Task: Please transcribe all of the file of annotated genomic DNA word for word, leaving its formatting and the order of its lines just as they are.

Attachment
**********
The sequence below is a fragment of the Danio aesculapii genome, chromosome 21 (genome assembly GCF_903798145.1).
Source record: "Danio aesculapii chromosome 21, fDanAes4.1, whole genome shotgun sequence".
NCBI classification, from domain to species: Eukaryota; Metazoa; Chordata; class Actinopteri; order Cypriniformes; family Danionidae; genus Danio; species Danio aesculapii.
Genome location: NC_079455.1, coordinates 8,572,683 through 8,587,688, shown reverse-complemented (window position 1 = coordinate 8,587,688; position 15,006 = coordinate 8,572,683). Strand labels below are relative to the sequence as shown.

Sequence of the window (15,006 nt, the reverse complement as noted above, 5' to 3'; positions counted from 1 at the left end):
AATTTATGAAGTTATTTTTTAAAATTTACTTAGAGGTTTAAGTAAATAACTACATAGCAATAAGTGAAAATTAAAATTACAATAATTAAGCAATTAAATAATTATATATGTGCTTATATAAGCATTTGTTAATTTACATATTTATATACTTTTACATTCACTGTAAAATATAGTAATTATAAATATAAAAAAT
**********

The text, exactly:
The sequence below is a fragment of the Danio aesculapii genome, chromosome 21 (genome assembly GCF_903798145.1).
Source record: "Danio aesculapii chromosome 21, fDanAes4.1, whole genome shotgun sequence".
NCBI classification, from domain to species: Eukaryota; Metazoa; Chordata; class Actinopteri; order Cypriniformes; family Danionidae; genus Danio; species Danio aesculapii.
Genome location: NC_079455.1, coordinates 8,572,683 through 8,587,688, shown reverse-complemented (window position 1 = coordinate 8,587,688; position 15,006 = coordinate 8,572,683). Strand labels below are relative to the sequence as shown.

Sequence of the window (15,006 nt, the reverse complement as noted above, 5' to 3'; positions counted from 1 at the left end):
AATTTATGAAGTTATTTTTTAAAATTTACTTAGAGGTTTAAGTAAATAACTACATAGCAATAAGTGAAAATTAAAATTACAATAATTAAGCAATTAAATAATTATATATGTGCTTATATAAGCATTTGTTAATTTACATATTTATATACTTTTACATTCACTGTAAAATATAGTAATTATAAATATAAAAAAT